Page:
Why should India support this initiative?

If the corridor opens up a major new global trade route, not just Pakistan and China, but also India which is quite strategically located on the corridor, may see positive spillover effects from burgeoning trade with West Asia or Africa.

 

But, why is India concerned?

CPEC establishes a symbiotic relationship between China and Pakistan and political analysts worry that this may have ramifications for the geopolitical situation in Kashmir, especially as the CPEC corridor passes straight through disputed Pakistan-occupied Kashmir (PoK). The worry is if the high economic stakes in the project will allow China to remain neutral if the Kashmir dispute escalates.

 

Options for India:

India should stop making intermittent and tentative overtures and instead adopt a robust policy on PoK. Quite clearly, India’s non-endorsement or indifference to China’s Silk Road proposal appears to be short-sighted thinking, perhaps stemming from suspicion and insecurity.

  • Also, India can do little to stop OBOR or scuttle the CPEC. Almost all the countries in the subcontinent are excited about the project. India’s non-participation would lead to isolation and loss of clout at the regional level.
  • Being the world’s second largest economy and India’s largest trading partner, New Delhi is unable to ignore China anyway. To be sure, OBOR may be carrying security undertones but India also requires massive infrastructure investment and only China seems to have the surplus capital. Without partnering with China, India’s integration in Asian regionalisation would be less than smooth.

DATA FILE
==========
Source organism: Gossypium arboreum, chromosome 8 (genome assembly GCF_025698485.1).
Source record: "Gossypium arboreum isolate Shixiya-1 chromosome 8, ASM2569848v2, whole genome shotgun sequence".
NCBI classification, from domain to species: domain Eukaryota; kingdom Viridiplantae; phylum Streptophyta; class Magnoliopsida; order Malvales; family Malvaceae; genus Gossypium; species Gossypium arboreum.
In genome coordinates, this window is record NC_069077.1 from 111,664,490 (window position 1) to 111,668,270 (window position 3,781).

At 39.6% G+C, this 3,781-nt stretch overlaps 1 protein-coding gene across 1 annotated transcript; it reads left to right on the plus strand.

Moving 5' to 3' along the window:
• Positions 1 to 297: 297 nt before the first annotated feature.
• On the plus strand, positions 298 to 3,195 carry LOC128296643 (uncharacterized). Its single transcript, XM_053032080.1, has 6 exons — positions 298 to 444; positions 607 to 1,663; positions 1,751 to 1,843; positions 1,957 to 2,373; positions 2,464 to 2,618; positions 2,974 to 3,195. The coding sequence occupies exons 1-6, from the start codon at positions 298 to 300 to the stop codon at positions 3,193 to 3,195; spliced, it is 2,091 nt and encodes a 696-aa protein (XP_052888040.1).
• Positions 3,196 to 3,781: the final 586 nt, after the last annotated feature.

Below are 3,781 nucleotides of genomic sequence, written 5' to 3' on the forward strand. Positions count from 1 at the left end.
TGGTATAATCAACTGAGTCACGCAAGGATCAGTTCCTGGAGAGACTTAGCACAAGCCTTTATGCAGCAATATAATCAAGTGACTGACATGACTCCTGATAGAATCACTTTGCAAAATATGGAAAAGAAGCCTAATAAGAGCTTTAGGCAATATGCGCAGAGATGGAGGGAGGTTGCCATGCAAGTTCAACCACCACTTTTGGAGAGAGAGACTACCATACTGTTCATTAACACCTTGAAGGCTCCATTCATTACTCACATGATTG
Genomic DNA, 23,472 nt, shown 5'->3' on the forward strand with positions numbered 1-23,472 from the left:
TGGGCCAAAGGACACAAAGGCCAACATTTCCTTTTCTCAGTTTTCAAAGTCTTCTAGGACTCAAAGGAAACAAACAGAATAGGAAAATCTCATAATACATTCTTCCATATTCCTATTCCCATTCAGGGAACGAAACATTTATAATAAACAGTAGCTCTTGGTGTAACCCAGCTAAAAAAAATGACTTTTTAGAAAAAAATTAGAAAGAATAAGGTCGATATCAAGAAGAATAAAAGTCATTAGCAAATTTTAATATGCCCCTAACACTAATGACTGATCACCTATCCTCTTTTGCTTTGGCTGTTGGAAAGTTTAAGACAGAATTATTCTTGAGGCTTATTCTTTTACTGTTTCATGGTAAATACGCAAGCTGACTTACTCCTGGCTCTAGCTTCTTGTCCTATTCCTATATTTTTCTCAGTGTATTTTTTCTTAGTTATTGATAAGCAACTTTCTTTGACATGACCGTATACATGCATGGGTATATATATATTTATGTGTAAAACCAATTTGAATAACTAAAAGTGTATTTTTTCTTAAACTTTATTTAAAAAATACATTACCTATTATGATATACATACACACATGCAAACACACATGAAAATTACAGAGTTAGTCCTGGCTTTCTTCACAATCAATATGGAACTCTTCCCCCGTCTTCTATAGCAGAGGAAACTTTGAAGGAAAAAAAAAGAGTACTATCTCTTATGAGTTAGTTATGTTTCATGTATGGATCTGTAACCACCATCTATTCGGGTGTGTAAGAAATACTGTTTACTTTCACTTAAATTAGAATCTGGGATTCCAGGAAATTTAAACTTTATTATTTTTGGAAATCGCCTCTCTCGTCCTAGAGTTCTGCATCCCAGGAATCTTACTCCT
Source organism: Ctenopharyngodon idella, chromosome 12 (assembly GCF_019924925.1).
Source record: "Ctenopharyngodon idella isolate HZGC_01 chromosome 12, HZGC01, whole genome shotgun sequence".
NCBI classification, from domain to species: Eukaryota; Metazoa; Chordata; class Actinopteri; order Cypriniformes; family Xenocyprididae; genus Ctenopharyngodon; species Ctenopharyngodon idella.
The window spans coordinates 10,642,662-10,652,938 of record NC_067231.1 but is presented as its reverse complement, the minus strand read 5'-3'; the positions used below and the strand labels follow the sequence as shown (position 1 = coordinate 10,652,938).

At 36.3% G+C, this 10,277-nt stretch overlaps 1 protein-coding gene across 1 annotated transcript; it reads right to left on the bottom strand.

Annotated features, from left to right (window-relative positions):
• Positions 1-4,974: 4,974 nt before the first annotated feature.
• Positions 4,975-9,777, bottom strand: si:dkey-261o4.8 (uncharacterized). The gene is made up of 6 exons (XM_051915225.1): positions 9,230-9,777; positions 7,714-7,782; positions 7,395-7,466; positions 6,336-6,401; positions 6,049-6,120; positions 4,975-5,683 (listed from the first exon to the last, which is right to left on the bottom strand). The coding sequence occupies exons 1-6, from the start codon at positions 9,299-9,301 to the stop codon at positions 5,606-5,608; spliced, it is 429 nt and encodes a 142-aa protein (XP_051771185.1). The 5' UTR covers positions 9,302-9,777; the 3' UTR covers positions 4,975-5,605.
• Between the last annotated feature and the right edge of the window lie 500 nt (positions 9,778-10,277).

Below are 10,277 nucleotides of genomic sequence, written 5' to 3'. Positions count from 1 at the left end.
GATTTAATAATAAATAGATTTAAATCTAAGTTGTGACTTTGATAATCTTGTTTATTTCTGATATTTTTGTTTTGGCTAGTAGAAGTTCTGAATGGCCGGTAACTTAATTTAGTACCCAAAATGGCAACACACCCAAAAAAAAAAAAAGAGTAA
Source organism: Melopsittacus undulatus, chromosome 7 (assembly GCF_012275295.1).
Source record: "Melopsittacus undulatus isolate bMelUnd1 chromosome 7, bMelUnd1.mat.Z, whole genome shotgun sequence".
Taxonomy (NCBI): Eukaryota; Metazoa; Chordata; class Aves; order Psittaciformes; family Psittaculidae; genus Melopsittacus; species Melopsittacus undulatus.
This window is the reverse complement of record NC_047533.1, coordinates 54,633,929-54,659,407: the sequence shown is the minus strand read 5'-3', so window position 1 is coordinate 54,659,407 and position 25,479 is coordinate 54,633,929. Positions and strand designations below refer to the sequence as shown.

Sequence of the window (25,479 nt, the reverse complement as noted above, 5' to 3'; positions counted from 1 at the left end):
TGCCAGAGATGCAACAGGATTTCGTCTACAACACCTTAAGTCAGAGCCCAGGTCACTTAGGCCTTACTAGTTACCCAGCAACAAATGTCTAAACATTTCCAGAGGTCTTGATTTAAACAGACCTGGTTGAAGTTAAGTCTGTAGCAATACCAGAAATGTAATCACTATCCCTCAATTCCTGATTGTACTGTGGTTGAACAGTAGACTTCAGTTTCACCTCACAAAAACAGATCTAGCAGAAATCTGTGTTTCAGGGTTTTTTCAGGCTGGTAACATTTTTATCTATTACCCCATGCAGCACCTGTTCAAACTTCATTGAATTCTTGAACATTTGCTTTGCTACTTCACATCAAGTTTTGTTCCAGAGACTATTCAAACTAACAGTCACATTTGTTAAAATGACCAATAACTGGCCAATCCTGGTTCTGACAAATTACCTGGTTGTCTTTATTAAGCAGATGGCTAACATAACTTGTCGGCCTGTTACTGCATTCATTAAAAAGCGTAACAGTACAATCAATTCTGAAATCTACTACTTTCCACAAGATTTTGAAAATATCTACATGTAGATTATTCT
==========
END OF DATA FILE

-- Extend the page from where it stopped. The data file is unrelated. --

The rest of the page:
• Chinese companies are building infrastructure in India and there is little difference whether one gains by helping or limiting China’s influence. It cannot be in India’s interest to support the project and not reap all the economic benefits of those projects. It is important to establish a fine balance between economics with security.
  • India also cannot ignore the significance of the symbolism of history. After all, it was the Silk Route on which Indian trade and philosophy (Buddhism) travelled to the rest of Asia. As China is fast transforming internally, the imperatives of cultural affinity will demand closer propinquity between India and China.
  • Thus, staying outside cannot be to India’s advantage. New Delhi needs to re-conceptualise and seek new realities on the ground. China has called upon India to join the Silk Route and India should respond positively while accepting a trade-off here and there.
  • A wise approach would be to join the regional networking process just as India joined the Asian Infrastructure Investment Bank (AIIB). There is nothing wrong in exploring CPEC as an alternative as long as India’s security interests are not compromised.

 

Conclusion:

There’s little that India can do about the CPEC. But to look at the bright side, a more economically stable Pakistan may be quite good for India, as both countries can then look to de-escalate tensions across the border and talk trade.

The CPEC project promises rich rewards not just to Pakistan and China but to India and other countries in South and Central Asia as well. It is in the economic interest of Islamabad and Beijing to draw India into the project. India’s markets are the big prize that they should be eyeing and work to connect with. This will require them to allay Indian misgivings about the project.